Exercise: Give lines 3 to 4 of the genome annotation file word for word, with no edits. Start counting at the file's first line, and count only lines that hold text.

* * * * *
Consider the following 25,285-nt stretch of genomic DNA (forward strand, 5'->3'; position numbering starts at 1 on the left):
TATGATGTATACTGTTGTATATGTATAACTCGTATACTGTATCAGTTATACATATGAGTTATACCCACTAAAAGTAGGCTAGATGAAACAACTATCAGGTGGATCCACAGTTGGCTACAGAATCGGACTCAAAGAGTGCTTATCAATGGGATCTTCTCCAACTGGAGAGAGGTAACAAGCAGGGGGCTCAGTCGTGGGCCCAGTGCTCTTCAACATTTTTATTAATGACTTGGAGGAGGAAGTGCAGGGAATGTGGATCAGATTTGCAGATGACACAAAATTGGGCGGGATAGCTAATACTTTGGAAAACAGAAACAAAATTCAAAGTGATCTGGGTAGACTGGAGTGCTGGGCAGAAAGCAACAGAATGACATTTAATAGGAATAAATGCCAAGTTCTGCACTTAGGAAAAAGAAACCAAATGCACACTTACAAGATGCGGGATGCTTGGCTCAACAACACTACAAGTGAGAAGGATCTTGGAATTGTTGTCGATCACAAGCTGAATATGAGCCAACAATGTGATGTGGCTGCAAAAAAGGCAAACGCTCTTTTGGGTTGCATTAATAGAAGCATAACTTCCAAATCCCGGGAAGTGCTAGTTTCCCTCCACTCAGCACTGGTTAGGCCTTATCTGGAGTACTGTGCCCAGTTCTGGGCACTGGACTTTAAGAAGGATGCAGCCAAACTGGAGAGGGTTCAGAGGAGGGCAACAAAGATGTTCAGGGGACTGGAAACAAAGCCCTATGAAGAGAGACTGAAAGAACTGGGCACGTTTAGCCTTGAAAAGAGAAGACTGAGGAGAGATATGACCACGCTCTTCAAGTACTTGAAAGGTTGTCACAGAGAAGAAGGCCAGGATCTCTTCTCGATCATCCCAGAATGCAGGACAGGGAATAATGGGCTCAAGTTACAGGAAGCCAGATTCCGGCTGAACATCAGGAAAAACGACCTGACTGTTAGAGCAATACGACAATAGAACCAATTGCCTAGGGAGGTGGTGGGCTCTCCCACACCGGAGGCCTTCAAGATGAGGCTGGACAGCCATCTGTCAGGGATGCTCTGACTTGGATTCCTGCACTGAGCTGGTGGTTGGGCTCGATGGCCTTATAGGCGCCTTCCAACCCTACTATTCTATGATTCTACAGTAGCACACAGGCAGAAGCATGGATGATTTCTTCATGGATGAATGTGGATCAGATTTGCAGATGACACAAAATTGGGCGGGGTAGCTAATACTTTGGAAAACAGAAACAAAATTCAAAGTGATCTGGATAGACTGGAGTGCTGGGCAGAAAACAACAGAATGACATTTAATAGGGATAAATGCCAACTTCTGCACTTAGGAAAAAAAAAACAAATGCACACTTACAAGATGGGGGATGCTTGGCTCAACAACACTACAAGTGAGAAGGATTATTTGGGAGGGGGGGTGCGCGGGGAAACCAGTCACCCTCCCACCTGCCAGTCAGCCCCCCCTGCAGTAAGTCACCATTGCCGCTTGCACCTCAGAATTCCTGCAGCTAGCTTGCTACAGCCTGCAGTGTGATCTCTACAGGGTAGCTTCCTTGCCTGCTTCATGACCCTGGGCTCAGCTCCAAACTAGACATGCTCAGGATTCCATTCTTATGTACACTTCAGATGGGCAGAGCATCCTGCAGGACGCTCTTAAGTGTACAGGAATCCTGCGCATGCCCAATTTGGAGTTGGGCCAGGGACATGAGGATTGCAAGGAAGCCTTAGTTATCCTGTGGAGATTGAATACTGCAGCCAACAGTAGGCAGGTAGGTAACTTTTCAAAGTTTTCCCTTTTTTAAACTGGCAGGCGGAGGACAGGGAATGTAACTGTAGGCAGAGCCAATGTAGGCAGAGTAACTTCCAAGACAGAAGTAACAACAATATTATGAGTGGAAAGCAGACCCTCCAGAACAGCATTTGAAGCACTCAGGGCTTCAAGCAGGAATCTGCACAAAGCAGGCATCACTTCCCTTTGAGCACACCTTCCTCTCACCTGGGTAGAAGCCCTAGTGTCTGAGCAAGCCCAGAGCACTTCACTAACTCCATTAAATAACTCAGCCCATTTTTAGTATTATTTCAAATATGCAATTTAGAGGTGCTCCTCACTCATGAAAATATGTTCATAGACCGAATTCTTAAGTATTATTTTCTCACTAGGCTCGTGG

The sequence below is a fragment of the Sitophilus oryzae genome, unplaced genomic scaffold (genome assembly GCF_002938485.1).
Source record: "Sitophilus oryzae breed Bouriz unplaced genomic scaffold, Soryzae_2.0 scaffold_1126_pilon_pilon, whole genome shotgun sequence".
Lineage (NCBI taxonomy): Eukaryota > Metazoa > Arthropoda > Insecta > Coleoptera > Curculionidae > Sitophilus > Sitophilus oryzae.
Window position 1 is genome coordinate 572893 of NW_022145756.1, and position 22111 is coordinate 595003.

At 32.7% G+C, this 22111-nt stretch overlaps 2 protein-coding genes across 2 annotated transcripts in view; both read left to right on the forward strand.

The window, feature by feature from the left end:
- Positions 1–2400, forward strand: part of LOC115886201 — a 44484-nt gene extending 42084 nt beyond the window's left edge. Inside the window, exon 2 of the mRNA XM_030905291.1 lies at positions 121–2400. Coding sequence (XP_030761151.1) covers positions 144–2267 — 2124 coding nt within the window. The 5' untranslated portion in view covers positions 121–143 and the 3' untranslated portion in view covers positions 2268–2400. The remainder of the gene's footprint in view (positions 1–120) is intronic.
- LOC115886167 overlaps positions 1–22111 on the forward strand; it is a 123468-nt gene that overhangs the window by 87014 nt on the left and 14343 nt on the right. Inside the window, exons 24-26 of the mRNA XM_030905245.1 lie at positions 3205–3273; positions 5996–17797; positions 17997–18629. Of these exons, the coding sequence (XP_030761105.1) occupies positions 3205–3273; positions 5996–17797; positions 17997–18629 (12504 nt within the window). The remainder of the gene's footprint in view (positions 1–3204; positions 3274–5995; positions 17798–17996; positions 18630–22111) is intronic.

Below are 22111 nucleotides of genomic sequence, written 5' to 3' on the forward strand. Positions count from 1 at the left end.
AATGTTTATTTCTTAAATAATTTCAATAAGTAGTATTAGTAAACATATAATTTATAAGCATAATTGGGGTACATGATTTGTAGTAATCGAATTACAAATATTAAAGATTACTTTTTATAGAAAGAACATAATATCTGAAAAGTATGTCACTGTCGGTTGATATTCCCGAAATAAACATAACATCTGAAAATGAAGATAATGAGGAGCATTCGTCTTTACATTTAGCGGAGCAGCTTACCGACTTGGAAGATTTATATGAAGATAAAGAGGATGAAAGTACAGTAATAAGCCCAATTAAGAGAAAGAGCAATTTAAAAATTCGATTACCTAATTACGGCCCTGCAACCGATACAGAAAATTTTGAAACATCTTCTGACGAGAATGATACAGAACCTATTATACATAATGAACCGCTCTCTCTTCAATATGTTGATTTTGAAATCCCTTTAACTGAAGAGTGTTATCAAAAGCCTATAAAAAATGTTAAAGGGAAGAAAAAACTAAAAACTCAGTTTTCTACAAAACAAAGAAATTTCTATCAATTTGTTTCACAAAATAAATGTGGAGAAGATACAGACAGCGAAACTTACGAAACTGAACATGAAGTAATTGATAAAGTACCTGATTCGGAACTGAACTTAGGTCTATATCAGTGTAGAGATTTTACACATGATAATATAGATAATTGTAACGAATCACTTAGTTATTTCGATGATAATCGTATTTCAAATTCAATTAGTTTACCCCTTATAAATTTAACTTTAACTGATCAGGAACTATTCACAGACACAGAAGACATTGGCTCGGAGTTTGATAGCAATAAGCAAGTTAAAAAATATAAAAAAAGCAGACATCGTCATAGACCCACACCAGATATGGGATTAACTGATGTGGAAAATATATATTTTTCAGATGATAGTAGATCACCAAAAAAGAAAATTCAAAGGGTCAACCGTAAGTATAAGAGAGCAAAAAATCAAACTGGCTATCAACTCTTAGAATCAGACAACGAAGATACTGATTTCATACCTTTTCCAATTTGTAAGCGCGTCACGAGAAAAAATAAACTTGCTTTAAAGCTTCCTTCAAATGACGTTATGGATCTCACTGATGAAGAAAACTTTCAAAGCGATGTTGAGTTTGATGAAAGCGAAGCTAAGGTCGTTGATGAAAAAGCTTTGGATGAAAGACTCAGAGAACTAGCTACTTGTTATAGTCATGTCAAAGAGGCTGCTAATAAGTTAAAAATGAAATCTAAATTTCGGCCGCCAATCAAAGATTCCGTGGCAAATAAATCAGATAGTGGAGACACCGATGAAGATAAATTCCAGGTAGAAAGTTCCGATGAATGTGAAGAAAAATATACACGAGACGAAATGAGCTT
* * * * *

The sequence below is a fragment of the Sitophilus oryzae genome, unplaced genomic scaffold (genome assembly GCF_002938485.1).
Source record: "Sitophilus oryzae breed Bouriz unplaced genomic scaffold, Soryzae_2.0 scaffold_1126_pilon_pilon, whole genome shotgun sequence".